Protesters gathered in Myanmar’s biggest city on Monday despite the ruling junta’s threat to use lethal force against people who join a general strike against the military’s takeover three weeks ago. More than 1,000 protesters gathered near the U.S. Embassy in Yangon despite barriers blocking the way, but left to avoid a confrontation after 20 military trucks with riot police arrived nearby. Protests continued in other parts of the city, including next to Sule Pagoda, a traditional gathering point.
Factories, workplaces and shops were shuttered across the country Monday in response to the call for a nationwide strike. The closings extended to the capital, Naypyitaw. The junta had warned against a general strike in a public announcement Sunday night on state television broadcaster MRTV.
Supreme Court refuses to hear Pa. election case: The Supreme Court dealt a post-election defeat Monday to Republican officials in Pennsylvania by refusing to hear their appeal of state court rulings that allowed for the counting of mail ballots that were sent by Election Day, but arrived up to three days later. Three conservative justices dissented, arguing the court should clarify the law before the next election. Pennsylvania’s attorney general had urged the court to turn down the appeal because the election was over and the case was moot.
At issue, however, was a potentially important question for the 2024 election about whether state legislatures or the state supreme courts could have the final word on a state’s election rules. Lawyers for Pennsylvania Republicans urged the court to rule that the Constitution gave only state legislatures the final word on the election rules. They pointed to a provision in a 2019 law that said mail ballots must arrive by Election Day.
National Spelling Bee to return in mostly virtual format: The Scripps National Spelling Bee will return this year in a mostly virtual format, with the in-person competition limited to a dozen finalists who will gather on an ESPN campus at Walt Disney World in Florida, Scripps announced Monday. Last year’s bee was canceled because of the coronavirus pandemic, the first time since World War II it had been called off. Organizers said they did not believe a large gathering at the bee’s longtime venue — a convention center outside Washington — would be possible this year for the competition’s usual date around Memorial Day.
Instead of compressing the entire competition into a week — spellers routinely refer to Bee Week as a highlight of their young lives — the bee will be stretched over several weeks. The preliminary rounds will be held in mid-June, the semifinals on June 27 and the ESPN-televised finals on July 8. “We gave up on the idea of Bee Week early on because we knew we couldn’t bring hundreds of people to one location safely,” said Carolyn Micheli, the bee’s interim executive director.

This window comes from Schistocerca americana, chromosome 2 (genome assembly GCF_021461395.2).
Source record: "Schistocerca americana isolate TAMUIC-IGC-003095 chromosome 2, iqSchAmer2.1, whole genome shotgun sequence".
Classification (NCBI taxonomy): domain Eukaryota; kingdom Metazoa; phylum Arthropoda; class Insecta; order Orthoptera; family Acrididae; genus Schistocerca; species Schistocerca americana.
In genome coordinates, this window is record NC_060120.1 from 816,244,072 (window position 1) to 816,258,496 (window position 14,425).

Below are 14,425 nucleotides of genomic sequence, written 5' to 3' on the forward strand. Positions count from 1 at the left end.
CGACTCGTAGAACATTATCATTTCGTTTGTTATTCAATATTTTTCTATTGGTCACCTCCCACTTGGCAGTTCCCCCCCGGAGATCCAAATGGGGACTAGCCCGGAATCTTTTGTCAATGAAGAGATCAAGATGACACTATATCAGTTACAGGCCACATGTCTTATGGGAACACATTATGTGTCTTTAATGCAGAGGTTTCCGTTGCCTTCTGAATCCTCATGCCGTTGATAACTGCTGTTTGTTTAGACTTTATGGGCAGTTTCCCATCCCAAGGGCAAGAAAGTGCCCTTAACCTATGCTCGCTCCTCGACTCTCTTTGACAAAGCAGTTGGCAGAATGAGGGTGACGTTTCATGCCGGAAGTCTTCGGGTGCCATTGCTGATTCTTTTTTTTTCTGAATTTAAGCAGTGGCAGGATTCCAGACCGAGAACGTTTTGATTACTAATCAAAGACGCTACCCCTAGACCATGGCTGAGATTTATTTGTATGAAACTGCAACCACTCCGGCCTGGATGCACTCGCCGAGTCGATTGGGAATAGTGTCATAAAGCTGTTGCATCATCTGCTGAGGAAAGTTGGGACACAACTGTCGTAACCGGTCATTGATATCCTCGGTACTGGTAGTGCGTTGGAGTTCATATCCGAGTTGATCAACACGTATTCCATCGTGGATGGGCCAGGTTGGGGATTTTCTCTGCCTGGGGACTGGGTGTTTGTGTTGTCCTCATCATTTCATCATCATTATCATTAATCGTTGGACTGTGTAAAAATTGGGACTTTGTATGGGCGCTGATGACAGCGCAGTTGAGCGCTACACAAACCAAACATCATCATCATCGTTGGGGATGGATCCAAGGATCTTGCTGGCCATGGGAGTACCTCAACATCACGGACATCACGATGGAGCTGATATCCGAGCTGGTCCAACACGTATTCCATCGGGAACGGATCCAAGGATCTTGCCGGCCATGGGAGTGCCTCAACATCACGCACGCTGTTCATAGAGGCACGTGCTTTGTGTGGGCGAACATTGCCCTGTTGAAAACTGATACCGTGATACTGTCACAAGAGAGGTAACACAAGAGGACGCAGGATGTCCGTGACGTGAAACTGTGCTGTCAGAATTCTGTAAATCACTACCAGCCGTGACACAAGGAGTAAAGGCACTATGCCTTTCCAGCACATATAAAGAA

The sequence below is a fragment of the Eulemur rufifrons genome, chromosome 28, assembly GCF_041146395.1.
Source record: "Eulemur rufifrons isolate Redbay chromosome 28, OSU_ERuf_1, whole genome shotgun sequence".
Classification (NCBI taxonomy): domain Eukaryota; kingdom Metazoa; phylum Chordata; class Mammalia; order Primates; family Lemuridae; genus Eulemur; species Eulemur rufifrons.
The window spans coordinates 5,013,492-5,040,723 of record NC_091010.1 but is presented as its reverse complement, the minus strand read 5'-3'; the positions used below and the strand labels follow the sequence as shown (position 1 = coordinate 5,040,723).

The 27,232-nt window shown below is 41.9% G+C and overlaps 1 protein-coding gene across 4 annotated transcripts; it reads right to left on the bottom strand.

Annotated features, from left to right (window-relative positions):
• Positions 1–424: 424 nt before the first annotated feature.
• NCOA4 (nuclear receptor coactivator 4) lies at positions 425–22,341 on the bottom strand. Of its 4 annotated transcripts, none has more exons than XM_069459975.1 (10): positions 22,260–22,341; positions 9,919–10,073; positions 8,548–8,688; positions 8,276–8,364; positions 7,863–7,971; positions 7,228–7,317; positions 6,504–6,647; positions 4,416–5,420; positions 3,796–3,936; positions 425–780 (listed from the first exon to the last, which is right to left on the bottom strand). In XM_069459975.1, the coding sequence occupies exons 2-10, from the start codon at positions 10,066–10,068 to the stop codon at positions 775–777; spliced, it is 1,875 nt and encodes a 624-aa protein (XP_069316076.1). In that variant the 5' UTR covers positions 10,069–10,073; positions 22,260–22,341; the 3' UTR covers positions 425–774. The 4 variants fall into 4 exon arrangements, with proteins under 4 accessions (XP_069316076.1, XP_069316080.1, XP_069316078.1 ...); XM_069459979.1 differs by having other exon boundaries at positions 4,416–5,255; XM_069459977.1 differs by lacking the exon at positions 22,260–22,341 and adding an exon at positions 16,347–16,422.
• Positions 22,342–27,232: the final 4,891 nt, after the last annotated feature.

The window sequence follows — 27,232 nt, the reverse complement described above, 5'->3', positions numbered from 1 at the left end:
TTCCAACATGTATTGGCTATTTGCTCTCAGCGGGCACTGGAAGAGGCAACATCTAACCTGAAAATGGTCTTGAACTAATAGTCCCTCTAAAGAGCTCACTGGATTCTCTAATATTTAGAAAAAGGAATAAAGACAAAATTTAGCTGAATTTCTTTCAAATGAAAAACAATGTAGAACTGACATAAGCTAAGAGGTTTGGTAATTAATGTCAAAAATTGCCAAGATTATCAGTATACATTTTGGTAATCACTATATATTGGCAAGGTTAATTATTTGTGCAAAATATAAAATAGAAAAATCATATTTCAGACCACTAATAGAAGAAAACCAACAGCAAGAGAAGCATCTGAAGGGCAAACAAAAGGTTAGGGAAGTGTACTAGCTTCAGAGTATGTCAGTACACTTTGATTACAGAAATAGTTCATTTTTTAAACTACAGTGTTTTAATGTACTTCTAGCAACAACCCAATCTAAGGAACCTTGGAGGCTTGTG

William says hospitalized Prince Philip is OK: Prince William said Monday that his grandfather, Prince Philip, is “OK” as the 99-year-old royal consort remains in a London hospital for rest and observation. William was asked about Philip when he visited a coronavirus vaccination center in eastern England. “Yes, he’s OK, they’re keeping an eye on him,” William said, and gave a wink.
Philip was admitted to the private King Edward VII’s Hospital in London on Tuesday after falling ill. Buckingham Palace said the husband of Queen Elizabeth II was expected to remain in the hospital into this week for a period of “observation and rest.” Philip’s illness is not believed to be related to COVID-19. Both he and the queen, 94, received a first dose of a vaccine against the coronavirus in early January.
Netflix documentary to examine man behind college admissions scandal: A Netflix documentary will use actor recreations of FBI wiretaps to tell the story of Rick Singer, the man at the center of the college admissions scandal that sent actors Felicity Huffman, Lori Loughlin and and several other prominent parents to prison. Netflix announced Monday that “Operation Varsity Blues” will be released on March 17.
Named for the FBI operation that exposed the scandal, the documentary will focus not on the convicted celebrities like Huffman and Loughlin, but on how Singer persuaded them and many other wealthy clients to cheat to get their children into elite colleges. The documentary is from filmmakers Chris Smith and Jon Karmen, whose previous credits include Netflix’s Fyre festival documentary and “Tiger King.”
Actor Matthew Modine plays Singer, the admitted mastermind of the operation who flipped and started working with investigators, secretly recording his conversations with parents and coaches.